I’ve apologized several times recently for the lateness of blog posts. I know I don’t have a huge readership but I do hope the links are of help to those of you who are reading this. I just returned from a week with my parents in North Carolina and have a rather large accumulation of worthwhile articles to share with you. So let me list several of them here, suggest that you read, save, and/or file them, and I will try to catch up with something midweek if not more often.

Nick Batzig writes a helpful article on the need for being discerning, especially in light of the amount of online content we (or our people) are spending online.

I believe that many people don’t understand the purpose of preaching. It would seem like many people come expecting something akin to a spiritual shot of caffeine, whereas – at least in my thinking – the real benefit of preaching has to do with the cumulative impact it makes. David Gundersen shares some thoughts about this subject. It may also give you some help in answering the “Pastor, we’re not getting anything from your preaching” folks.

This article asks “Are you experiencing holy FOMO?”

Greg Morse writes about driving men away from the church.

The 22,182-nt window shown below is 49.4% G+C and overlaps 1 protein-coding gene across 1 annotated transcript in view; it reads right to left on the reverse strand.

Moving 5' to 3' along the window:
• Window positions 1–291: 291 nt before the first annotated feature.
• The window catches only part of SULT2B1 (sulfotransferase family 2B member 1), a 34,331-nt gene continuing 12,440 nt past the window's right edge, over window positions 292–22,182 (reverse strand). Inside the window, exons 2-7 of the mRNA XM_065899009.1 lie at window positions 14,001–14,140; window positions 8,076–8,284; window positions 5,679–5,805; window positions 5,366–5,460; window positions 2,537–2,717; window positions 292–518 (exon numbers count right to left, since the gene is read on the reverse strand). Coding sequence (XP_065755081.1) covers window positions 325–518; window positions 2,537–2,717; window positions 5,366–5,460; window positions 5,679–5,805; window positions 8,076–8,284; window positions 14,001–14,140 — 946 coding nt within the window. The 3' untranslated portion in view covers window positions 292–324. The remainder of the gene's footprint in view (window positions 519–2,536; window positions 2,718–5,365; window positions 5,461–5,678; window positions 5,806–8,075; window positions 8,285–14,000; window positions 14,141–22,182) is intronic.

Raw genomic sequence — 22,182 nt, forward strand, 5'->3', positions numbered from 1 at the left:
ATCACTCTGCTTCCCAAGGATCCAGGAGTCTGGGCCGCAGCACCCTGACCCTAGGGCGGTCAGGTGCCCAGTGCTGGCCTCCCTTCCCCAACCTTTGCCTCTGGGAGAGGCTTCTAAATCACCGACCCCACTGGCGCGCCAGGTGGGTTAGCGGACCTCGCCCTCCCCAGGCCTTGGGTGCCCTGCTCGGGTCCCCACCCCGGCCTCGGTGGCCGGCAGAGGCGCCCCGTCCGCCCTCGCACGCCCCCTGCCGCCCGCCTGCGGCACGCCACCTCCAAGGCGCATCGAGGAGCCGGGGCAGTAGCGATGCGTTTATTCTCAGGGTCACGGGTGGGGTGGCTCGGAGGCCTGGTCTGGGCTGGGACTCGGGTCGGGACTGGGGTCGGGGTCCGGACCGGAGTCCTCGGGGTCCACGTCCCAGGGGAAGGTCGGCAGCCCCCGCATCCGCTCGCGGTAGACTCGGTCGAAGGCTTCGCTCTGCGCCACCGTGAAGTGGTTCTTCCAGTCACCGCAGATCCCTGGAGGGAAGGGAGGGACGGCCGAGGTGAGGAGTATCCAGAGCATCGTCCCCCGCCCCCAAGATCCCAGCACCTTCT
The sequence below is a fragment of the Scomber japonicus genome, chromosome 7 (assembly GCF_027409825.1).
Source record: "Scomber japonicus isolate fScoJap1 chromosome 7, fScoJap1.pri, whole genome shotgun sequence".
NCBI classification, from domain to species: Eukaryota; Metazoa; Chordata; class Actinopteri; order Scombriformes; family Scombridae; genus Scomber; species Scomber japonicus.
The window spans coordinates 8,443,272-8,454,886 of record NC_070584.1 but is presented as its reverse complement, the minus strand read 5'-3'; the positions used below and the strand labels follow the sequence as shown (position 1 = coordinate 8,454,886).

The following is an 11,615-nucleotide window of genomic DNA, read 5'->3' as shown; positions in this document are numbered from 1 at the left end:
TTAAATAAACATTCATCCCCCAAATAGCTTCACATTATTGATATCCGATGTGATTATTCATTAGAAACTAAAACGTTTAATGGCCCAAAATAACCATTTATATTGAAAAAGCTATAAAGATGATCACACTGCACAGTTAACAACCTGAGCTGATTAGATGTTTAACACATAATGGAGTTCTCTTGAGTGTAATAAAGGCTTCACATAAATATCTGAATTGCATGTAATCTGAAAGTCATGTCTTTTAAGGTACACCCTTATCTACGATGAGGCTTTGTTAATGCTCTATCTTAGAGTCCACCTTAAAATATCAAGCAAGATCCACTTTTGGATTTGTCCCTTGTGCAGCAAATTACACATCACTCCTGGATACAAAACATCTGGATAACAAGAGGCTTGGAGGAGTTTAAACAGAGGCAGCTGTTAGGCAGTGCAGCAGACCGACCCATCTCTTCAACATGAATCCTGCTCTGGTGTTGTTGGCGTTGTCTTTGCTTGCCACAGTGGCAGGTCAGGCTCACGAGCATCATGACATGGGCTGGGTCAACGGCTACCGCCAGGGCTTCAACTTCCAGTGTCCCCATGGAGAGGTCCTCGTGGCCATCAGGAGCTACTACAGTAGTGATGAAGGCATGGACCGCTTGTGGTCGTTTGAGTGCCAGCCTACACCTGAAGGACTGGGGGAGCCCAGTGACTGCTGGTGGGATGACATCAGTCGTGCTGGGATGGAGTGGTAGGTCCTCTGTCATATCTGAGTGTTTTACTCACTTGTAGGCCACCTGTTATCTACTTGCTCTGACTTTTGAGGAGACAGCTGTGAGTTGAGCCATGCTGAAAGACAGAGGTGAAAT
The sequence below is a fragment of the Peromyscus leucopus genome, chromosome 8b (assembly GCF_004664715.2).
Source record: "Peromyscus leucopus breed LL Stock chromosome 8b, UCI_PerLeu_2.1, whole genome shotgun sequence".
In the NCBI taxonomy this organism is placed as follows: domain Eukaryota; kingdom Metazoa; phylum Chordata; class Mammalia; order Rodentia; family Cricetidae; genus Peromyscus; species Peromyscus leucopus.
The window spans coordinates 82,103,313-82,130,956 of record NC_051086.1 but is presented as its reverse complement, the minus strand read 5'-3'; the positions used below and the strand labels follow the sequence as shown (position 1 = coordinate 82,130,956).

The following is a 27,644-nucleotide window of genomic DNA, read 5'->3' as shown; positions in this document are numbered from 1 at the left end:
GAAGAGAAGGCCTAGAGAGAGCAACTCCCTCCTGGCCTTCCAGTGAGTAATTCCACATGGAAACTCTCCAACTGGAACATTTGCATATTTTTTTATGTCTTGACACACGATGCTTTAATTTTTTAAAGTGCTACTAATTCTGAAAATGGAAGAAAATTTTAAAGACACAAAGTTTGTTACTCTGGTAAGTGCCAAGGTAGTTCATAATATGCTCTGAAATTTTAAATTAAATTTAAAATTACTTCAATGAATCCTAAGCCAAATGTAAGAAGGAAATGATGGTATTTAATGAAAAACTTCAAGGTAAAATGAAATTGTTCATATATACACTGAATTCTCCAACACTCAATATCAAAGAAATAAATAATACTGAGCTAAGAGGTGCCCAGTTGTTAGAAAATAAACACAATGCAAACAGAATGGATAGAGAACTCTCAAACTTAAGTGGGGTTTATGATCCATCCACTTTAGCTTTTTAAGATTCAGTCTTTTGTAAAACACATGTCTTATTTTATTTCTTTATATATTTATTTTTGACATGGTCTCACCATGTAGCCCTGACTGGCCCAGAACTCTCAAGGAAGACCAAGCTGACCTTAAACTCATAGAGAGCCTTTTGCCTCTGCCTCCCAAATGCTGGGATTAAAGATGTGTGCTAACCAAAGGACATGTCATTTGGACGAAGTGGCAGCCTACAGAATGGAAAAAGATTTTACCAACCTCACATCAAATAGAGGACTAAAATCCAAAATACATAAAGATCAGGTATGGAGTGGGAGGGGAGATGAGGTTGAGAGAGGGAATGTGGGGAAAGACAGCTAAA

If you’re looking for some devotionals for yourself or others, Crossway recently released two by Paul Tripp.

Andrea Burke writes about “Autumn, Anxiety, and the World.”

For the “average” church-goer, church leaders, and even the spouse of a pastor’s wife (which would be pastors). Here are some things a pastor’s wife wants to be known.

Trevin Wax says that your pastor’s wife may feel lonely, and tells us why.

There are a whole lot of things that disturb us in these days, but David McLemore reminds us not to neglect the things that bring joy.

If we don’t want to improve as preachers, we probably ought not to be preaching. Preaching is a gift, but also a craft that needs to be worked on until we stop doing it. Here’s another helpful article from Nick Batzig.

I’ll close with this article that probably every pastor can relate to. Aaron Earls suggests ways in which churches can get COVID-concerned churchgoers to begin coming to church. Caveat: Since this article was written, the virus has spiked in many places, and pastors may be thinking about the possibility of slowing own the process of opening. But at some point you’ll want to address this!


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